It’s now been a week since I started at Supertext. Being the new kid on the block can be daunting, especially given the language barrier. But despite my rudimentary German, at-times baffling Scots-English, and non-existent Schweizer-Deutsch, I’ve been made to feel fantastically welcome. The job is everything I hoped it would be and I’m looking forward to making the role my own.
I must warn you, though: I’m also a pedant for British English, so please remember your irregular verbs and think twice before reaching for that “zee” key.
Train Tickets and Formula 1 Drivers
Speaking of languages, while I may struggle to order a train ticket I can certainly order a computer around. No, I’m not some cyborg sent back from the future, rather a software developer. I’ve been working with ones and zeros since I taught myself to program about ten years ago and have been fascinated by its mercurial depths and elusive perfection ever since.
In spite of my lack of language skills I’ve actually lived and worked elsewhere in Zürich for over two-and-a-half years. I hadn’t ever planned to move to die Schweiz, I thought this was only an option for Formula 1 drivers and Roger Moore. Then I spotted an advert for what looked like a perfect job. The one catch? It was in Zürich. But I threw caution to the wind and went to the interview, reasoning at the very least I’d have a night in a foreign city. Fast forward to three weeks later and there’s my girlfriend and I, bags packed, new tenants in our flat and hopping on a plane bound for Switzerland.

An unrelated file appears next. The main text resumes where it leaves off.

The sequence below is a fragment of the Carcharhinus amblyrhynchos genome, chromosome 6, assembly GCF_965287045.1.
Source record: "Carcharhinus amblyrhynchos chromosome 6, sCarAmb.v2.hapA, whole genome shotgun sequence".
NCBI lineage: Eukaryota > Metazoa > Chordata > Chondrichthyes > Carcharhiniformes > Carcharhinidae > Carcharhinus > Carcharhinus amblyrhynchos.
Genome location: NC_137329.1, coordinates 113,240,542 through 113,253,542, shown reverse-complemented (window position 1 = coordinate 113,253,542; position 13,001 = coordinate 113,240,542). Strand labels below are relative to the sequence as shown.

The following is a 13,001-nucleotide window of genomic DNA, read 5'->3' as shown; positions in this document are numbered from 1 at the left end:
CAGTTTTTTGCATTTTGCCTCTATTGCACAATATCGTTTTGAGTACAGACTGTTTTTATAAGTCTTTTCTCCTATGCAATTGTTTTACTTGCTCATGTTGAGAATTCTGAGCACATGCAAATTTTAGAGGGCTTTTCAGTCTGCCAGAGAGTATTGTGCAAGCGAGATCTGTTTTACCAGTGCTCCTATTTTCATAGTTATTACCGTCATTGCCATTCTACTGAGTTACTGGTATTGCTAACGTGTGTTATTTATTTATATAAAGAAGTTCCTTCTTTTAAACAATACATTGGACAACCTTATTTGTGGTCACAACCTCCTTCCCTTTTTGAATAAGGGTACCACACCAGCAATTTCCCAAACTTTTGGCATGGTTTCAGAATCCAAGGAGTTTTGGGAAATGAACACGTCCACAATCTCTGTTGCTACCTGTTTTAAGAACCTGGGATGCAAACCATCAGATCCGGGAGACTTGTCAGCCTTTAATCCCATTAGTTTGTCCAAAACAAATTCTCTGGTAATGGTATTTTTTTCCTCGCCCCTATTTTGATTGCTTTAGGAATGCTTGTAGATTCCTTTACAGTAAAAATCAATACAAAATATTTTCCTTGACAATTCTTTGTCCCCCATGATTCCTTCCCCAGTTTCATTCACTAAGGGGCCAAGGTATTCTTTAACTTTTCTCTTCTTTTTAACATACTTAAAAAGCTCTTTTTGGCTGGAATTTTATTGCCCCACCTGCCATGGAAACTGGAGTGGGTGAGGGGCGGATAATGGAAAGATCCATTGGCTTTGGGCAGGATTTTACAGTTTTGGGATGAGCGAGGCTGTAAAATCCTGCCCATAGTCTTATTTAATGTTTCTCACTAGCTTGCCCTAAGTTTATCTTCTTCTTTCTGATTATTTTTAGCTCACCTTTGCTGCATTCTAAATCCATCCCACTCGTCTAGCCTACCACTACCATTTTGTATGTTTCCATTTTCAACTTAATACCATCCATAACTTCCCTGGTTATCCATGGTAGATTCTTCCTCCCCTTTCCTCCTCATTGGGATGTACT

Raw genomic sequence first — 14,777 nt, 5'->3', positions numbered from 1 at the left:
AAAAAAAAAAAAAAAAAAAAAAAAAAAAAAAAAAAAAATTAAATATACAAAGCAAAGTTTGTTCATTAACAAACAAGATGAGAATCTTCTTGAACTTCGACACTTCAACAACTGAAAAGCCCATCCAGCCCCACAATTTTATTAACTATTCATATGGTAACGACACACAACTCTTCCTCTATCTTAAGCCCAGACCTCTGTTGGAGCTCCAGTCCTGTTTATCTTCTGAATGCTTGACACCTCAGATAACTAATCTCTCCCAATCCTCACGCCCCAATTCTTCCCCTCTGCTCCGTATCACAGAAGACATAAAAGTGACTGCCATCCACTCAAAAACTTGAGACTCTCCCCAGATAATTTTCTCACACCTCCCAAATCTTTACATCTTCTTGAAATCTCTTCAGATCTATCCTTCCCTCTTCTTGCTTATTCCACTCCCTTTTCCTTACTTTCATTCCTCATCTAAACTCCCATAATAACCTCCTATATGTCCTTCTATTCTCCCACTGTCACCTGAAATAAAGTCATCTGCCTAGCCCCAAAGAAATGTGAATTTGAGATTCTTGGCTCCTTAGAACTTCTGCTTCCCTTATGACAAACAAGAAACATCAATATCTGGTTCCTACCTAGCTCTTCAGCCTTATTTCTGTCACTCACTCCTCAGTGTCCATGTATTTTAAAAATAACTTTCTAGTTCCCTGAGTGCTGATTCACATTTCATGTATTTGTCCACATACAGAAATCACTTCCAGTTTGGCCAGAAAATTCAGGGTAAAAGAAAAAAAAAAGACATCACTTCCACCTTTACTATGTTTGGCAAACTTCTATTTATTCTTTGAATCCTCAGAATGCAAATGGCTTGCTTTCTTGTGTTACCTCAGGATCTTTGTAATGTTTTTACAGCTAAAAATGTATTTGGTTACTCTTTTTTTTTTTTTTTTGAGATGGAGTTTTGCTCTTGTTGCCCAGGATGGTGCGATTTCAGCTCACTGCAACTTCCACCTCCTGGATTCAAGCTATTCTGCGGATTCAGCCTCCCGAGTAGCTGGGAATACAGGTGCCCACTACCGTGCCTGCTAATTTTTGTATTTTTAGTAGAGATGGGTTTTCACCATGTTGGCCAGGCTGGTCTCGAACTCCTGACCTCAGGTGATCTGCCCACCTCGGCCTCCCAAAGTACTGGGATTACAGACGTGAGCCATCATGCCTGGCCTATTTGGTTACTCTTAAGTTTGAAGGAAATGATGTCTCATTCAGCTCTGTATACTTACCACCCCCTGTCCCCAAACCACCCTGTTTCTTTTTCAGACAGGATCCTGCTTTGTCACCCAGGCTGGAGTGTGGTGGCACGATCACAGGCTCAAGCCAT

Mountains, Lakes and Buses That Run on Time
It’s hard to say what first attracted me to this city. It certainly wasn’t the Swiss penchant for the countersigned document, nor the near-impossibility of renting an apartment (and I won’t even tell you how much cheaper a beer is in Scotland). No, I was at first struck by the sheer beauty of the place. I thought we had mountains and lakes back home (where we call them lochs) but nothing as breathtaking and awe-inspiring as Zürich. But it was more than that. I was struck by the modernity of the city: its vibrancy and confidence; Its cleanliness and efficiency. Coming from a country where it rains 364 days a year, snows (grey) on the other, and the buses are perpetually late, it was a breath of fresh air.
The Final Piece
And now that I’m working at Supertext I feel I have the final piece of the picture. My career here has just started but already I can see this is a company that shares many characteristics with its host city – modern and vital, and with an exciting future.
So, just a brief introduction today but feel free to ask me anything you wish – or help me out if you see me struggling to order that train ticket.
Title image: Photo via Supertext